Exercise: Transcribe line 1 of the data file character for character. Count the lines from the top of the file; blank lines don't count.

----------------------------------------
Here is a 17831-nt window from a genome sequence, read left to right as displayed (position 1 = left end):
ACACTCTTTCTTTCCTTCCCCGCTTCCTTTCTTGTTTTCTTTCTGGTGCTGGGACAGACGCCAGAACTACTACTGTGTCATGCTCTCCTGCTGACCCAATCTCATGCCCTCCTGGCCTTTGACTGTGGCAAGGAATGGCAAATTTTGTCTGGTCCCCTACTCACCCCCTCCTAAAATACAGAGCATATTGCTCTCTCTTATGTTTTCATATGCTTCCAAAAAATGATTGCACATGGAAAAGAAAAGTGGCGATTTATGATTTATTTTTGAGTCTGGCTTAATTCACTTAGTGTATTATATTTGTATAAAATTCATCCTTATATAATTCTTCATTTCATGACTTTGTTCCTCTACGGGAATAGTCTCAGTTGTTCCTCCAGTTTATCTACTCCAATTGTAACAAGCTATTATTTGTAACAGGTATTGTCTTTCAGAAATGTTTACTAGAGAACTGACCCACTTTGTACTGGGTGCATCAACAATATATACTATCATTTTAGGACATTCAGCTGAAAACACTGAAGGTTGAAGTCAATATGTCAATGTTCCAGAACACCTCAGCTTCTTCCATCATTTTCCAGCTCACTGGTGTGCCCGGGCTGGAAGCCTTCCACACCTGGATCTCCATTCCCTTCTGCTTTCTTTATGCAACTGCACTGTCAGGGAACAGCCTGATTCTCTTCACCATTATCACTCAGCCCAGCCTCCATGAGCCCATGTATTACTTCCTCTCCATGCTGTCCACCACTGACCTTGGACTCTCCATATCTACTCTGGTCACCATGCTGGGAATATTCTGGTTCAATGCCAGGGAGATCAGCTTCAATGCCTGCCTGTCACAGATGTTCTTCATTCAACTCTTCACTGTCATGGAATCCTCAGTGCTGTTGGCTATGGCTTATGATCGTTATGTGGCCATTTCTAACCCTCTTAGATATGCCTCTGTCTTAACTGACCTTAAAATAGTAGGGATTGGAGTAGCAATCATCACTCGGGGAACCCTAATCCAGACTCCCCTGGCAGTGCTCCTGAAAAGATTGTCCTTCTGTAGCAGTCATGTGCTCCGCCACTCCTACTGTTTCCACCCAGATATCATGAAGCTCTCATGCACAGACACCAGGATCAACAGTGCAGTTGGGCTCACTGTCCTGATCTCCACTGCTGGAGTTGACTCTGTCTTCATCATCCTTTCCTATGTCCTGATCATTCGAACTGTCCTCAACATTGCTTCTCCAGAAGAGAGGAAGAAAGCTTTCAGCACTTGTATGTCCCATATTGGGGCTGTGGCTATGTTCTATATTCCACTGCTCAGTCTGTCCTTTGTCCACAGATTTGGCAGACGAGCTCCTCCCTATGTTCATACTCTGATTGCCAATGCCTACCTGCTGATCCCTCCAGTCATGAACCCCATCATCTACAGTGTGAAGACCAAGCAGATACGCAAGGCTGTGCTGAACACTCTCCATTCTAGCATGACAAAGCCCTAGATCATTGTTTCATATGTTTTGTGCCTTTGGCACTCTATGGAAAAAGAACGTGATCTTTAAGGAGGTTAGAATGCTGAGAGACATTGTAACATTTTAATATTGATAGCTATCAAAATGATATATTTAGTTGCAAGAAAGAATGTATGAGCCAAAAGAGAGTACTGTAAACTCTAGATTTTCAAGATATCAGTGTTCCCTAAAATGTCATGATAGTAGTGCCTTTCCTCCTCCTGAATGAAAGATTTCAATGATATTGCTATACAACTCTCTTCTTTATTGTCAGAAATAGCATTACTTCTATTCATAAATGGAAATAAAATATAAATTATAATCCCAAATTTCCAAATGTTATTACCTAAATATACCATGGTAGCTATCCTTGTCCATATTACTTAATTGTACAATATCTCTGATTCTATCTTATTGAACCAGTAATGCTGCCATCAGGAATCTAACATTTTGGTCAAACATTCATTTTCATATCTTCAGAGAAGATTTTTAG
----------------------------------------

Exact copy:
Here is a 17831-nt window from a genome sequence, read left to right as displayed (position 1 = left end):